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Biorefinery Training Platform:
Bacterial Factories for Sustainable Chemical and Drug Production

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An education in biorefinery processes

A PhD programme developed in the EU trained 14 scientists in implementing bio-based approaches to produce chemicals and fuels. These emerging scientists are equipped to lead Europe – and the world – in next-generation biorefinery processes.

Industrial Technologies

Oil refineries, also known as petroleum refineries, process and refine crude oil to produce various fuels, chemicals and products such as gasoline, diesel and oils. Biorefineries start with biomass and, in a way similar to oil refineries, process it into chemicals and fuels. There is a growing demand to transition from oil-based chemical refineries to biorefinery processes. But, we require developments in science, technology and industry to facilitate this. The EU-funded BACTORY (Biorefinery training platform: Bacterial factories for sustainable chemical and drug production) initiative developed a PhD programme to provide emerging scientists with the scientific and industrially relevant skills for establishing next-generation biorefineries in Europe. To do this, the 3-year multidisciplinary programme integrated current research in relevant areas with corresponding industrial activities and production plans. The first round of BACTORY PhD students started on 1 May 2013. The scientific programme comprised research activities in three areas: discovery of novel biosynthesis pathways; metabolic engineering for designing microbial cell factories; and development of efficient production scenarios. Six research projects were carried out in the area of discovery and three in the area of metabolic engineering, and five projects addressed production. The individual research projects were defined in close collaboration with industrial partners to ensure their relevance to the industry. The PhD programme included participation in course activities to expand the students’ scientific skills and their awareness of business options. The training also offered close collaboration with industrial partners, which included small start-ups as well as large, world-leading chemical companies. The insights into industrial perspectives and requirements enabled crossover between academia and industry. Of the 14 PhD students who enrolled in the BACTORY programme, all have successfully defended their theses. After their 3-year training, the young researchers are prepared to become leading scientists, technologists and entrepreneurs. They are primed to set up next-generation biorefinery facilities and activities in Europe and elsewhere.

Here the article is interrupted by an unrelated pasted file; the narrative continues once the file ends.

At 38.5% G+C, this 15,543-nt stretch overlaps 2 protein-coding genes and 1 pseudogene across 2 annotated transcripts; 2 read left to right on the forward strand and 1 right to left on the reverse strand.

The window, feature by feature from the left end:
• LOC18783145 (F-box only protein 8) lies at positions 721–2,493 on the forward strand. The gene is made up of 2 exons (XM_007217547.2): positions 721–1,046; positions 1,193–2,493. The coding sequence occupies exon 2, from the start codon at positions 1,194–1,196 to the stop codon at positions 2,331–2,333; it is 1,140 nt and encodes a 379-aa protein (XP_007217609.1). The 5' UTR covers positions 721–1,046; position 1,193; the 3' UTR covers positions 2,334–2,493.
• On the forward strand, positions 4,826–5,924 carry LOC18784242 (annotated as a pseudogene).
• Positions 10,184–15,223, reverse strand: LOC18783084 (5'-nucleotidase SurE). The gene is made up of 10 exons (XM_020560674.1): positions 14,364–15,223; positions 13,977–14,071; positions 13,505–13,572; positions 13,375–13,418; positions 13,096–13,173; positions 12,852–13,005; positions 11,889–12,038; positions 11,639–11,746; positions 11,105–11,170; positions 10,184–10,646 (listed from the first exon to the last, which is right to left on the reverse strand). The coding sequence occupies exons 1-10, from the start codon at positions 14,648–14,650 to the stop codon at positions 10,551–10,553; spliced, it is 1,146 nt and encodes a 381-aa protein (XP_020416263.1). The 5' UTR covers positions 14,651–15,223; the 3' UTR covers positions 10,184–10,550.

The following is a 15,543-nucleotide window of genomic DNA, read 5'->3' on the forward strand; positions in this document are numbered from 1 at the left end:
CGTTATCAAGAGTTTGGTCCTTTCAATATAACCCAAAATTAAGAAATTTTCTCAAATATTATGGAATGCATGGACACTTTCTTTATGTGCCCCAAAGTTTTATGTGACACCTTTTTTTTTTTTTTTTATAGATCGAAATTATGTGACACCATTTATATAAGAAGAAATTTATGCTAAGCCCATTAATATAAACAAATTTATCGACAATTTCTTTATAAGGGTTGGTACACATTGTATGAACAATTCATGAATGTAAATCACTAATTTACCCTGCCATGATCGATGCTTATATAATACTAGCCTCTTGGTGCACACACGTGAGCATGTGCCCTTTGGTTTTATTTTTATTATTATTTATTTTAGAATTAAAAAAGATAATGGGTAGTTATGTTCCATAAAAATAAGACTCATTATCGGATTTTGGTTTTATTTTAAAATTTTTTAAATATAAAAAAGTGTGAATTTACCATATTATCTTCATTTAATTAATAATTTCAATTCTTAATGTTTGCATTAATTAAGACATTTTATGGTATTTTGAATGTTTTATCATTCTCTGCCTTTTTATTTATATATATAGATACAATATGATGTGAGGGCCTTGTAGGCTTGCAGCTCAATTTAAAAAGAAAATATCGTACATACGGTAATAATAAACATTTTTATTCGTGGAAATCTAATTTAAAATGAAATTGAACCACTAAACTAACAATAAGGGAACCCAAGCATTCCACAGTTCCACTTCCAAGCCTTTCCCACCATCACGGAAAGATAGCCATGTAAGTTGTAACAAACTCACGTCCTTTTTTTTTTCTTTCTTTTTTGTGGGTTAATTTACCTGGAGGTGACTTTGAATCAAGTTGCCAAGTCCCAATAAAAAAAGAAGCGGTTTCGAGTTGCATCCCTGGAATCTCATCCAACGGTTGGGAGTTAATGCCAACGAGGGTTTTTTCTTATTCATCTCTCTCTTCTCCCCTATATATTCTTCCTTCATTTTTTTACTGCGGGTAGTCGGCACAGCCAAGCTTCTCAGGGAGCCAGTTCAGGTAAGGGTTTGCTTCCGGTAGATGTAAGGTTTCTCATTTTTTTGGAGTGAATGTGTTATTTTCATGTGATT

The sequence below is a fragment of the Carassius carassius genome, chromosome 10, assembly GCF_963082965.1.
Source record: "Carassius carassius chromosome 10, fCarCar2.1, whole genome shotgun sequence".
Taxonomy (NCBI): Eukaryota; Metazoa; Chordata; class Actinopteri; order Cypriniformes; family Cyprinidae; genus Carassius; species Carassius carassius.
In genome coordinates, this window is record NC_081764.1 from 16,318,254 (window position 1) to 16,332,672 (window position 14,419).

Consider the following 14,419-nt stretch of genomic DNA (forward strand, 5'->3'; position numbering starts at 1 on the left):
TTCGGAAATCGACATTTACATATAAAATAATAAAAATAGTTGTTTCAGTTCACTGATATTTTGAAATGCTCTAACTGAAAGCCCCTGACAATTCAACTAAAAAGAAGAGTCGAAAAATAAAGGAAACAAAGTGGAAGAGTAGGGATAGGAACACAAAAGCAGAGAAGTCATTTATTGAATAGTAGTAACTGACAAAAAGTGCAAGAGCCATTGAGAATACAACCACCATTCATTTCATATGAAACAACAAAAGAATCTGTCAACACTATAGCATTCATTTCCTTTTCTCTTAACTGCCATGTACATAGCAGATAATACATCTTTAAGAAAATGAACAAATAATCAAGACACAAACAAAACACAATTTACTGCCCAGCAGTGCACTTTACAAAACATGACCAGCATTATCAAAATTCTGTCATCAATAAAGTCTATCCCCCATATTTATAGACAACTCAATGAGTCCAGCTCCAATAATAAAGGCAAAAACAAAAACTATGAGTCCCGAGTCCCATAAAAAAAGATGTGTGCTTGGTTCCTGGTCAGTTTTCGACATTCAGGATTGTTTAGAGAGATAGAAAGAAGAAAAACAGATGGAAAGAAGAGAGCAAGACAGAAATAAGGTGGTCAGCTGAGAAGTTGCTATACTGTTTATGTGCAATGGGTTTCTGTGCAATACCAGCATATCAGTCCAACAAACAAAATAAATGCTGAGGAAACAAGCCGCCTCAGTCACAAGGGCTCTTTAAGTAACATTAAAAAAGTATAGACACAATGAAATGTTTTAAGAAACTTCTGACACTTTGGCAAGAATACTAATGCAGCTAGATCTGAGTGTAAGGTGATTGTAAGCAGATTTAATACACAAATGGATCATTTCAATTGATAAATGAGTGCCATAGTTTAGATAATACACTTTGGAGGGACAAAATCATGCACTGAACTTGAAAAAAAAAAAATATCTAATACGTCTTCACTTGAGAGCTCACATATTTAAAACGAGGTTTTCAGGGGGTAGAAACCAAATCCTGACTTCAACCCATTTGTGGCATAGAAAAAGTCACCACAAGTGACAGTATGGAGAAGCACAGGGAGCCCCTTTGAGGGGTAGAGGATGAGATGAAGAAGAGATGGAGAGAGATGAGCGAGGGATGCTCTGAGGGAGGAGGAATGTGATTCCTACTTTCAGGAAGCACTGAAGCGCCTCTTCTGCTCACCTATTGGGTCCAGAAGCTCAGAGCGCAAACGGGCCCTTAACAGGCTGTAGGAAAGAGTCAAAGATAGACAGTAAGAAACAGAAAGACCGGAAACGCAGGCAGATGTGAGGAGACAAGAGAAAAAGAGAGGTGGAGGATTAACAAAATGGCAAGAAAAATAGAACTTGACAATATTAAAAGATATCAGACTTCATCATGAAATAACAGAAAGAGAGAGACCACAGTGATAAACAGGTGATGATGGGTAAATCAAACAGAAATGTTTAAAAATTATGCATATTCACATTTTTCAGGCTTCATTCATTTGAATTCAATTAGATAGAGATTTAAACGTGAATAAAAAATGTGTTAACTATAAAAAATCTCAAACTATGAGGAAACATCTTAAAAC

Biorefinery, PhD programme, oil refineries, BACTORY, chemical and drug production

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